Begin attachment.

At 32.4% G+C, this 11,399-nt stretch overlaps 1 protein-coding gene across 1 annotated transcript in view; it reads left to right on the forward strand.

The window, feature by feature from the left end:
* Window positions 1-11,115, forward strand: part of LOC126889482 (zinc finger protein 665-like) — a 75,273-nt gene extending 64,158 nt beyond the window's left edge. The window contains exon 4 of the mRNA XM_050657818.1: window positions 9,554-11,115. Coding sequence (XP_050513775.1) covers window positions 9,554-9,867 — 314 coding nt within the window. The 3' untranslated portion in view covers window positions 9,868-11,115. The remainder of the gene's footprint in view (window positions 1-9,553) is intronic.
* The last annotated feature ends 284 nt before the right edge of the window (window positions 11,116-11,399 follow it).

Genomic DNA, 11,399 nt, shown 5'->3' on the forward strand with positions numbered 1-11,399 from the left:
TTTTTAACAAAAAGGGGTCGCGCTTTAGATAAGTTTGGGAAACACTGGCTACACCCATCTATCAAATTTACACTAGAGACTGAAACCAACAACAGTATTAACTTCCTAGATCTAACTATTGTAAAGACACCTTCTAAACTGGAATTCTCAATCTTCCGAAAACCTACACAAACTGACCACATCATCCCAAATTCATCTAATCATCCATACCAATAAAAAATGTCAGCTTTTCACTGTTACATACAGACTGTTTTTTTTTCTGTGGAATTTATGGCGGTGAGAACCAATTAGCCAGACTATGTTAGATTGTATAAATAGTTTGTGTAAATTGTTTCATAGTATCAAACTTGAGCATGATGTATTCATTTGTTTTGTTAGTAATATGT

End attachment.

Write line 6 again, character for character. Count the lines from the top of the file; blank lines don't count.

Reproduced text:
TTTTTAACAAAAAGGGGTCGCGCTTTAGATAAGTTTGGGAAACACTGGCTACACCCATCTATCAAATTTACACTAGAGACTGAAACCAACAACAGTATTAACTTCCTAGATCTAACTATTGTAAAGACACCTTCTAAACTGGAATTCTCAATCTTCCGAAAACCTACACAAACTGACCACATCATCCCAAATTCATCTAATCATCCATACCAATAAAAAATGTCAGCTTTTCACTGTTACATACAGACTGTTTTTTTTTCTGTGGAATTTATGGCGGTGAGAACCAATTAGCCAGACTATGTTAGATTGTATAAATAGTTTGTGTAAATTGTTTCATAGTATCAAACTTGAGCATGATGTATTCATTTGTTTTGTTAGTAATATGT